“In this case, the fixtures were more about subtle design and function that played well with the other elements in the space,” Edwards said. “We like how the streamlined design supports the overall design.” For example, the contemporary design of the DXV Equility two-piece toilet highlights pure forms and emphasizes symmetry and precision. This dual-flush elongated toilet tastefully demonstrates simple elegance and restrained style with its smooth-sided concealed trapway and discreet activation button on the tank lid.
“The vanity is reminiscent of an artist’s workbench,” Edwards explained. It incorporates the serene and minimalist DXV Percy widespread faucet highlighted with distinctively geometric lever handles. The vanity features the rectangular American Standard Boulevard undercounter sink, which provides a subtly sophisticated vibe to the bathroom.
“The shower experience in particular is valued greatly by guests. Water pressure, hot water, intuitive controls, height of the shower head, hand shower ease of use and even whether the shower controls can be operated prior to getting in the shower all really can make or break a guest’s stay,” Edwards noted. For the best guest experience, Stonehill & Taylor designers selected the luxuriously drenching American Standard multifunction rain showerhead that delivers relaxation on demand with three opulent spray patterns: gentle rain, hard rain, or massage spray. It is complemented by the serenely fashion-forward DXV Percy personal shower set and hand shower, accompanied by the sleek DXV Percy lever handle diverter trim.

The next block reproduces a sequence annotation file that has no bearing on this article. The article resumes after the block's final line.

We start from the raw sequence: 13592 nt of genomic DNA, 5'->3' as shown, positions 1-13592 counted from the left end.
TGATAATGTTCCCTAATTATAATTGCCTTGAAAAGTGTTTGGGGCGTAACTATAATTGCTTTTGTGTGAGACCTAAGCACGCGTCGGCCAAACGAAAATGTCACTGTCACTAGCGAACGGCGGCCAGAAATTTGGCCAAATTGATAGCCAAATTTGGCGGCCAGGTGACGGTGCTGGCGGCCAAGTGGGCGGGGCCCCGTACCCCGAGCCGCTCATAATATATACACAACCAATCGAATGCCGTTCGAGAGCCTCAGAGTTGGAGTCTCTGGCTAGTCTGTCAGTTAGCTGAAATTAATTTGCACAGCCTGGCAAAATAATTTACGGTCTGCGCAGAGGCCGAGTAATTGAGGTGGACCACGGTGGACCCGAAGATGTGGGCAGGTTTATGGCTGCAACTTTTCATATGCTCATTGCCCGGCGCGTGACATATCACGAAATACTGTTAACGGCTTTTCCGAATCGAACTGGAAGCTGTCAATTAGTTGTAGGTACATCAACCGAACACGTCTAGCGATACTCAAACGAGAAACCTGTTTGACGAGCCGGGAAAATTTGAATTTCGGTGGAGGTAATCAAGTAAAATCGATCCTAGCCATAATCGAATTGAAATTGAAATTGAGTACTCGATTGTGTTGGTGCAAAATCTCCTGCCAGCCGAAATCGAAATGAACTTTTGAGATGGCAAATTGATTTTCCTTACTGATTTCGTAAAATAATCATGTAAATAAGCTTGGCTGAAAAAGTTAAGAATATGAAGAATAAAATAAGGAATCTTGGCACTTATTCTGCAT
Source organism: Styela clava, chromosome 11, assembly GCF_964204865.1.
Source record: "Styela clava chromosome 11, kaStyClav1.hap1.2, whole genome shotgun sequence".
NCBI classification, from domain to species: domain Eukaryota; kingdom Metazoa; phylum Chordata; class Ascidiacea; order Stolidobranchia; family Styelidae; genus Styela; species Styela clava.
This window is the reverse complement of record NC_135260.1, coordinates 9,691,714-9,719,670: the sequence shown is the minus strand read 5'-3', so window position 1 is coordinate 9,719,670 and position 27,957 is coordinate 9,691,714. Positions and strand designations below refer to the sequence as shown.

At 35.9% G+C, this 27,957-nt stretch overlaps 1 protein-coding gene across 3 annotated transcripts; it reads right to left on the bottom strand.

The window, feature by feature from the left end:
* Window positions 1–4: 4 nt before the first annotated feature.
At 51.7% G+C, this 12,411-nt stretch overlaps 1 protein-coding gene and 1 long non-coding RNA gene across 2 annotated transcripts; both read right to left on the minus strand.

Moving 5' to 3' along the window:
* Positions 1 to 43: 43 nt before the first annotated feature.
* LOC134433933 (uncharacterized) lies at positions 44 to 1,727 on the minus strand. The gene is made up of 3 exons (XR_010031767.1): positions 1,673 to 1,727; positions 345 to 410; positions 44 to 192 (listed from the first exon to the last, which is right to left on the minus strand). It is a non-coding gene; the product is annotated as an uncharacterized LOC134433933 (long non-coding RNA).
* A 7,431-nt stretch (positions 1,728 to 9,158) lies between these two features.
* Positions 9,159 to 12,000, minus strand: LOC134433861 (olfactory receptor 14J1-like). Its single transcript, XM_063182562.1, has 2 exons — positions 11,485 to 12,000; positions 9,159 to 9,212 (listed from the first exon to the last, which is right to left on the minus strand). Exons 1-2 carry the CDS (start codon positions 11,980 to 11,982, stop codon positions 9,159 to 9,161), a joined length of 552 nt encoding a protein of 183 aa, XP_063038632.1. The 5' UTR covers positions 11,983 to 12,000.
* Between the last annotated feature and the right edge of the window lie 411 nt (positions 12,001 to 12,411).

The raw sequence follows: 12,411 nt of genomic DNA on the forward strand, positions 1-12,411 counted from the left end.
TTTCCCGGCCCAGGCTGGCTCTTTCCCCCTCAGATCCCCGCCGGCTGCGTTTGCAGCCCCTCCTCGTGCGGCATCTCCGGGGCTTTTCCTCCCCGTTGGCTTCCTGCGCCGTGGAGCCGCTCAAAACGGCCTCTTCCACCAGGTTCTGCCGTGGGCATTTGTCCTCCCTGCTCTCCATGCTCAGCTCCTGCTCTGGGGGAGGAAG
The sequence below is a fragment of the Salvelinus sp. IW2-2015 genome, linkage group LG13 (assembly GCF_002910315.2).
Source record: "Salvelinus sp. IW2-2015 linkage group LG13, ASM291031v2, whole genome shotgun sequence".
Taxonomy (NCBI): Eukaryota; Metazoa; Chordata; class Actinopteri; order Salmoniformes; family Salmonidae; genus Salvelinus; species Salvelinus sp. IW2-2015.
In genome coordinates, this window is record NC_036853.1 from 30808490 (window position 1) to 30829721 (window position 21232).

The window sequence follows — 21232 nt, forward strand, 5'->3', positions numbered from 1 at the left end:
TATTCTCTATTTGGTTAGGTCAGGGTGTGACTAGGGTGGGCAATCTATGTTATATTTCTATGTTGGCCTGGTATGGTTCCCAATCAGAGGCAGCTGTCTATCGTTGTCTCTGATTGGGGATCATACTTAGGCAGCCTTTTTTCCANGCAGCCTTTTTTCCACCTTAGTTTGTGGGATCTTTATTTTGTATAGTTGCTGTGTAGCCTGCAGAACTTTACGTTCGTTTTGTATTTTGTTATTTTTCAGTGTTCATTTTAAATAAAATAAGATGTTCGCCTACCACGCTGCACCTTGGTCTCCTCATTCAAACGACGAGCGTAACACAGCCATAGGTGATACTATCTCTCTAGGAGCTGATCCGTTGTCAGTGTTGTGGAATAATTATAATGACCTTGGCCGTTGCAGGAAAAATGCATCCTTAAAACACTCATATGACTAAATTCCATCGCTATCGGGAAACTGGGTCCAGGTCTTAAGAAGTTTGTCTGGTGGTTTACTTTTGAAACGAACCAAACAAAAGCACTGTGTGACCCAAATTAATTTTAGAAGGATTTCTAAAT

Business travelers, in particular, enjoy the spa shower experience provided by the American Standard multifunction rain showerhead and the DXV Percy personal hand shower in The Renwick bathrooms. The DXV high arc Percy widespread faucet with sleek lever handles accents the American Standard Boulevard undercounter sink.
“Style, price and quality were equally ranking in the decision process,” Edwards said.
“Touring the showroom and gaining a better understanding of the collection and company was helpful during the model room process. Quick turn-around on pricing and speedy responses were key in our time crunch. The rollout was seamless as far as I know. We didn’t hear of any issues with pricing, lead times, missing or broken components. No news is good news!” she added.
More good news: “The Renwick bathroom is the highlight of the room for most of our corporate travelers,” Richardson reported.
Hotel staff is impressed as well. “The room attendants and maintenance staff love the layout and design of the new and improved bathrooms and their fixtures,” Richardson noted. “They find them extremely easy to keep clean and from a maintenance perspective, it is easy to get to most of the mechanicals when needed. The subway tiles are very simple to wipe down and the in-tile drains are a great feature.”
Back in the lobby, scrawled on the mural is another quote from F. Scott Fitzgerald: “I hope you live a life you are proud of.” Yes, the entire team that reinvented his artist residence can certainly be proud this masterpiece they recreated.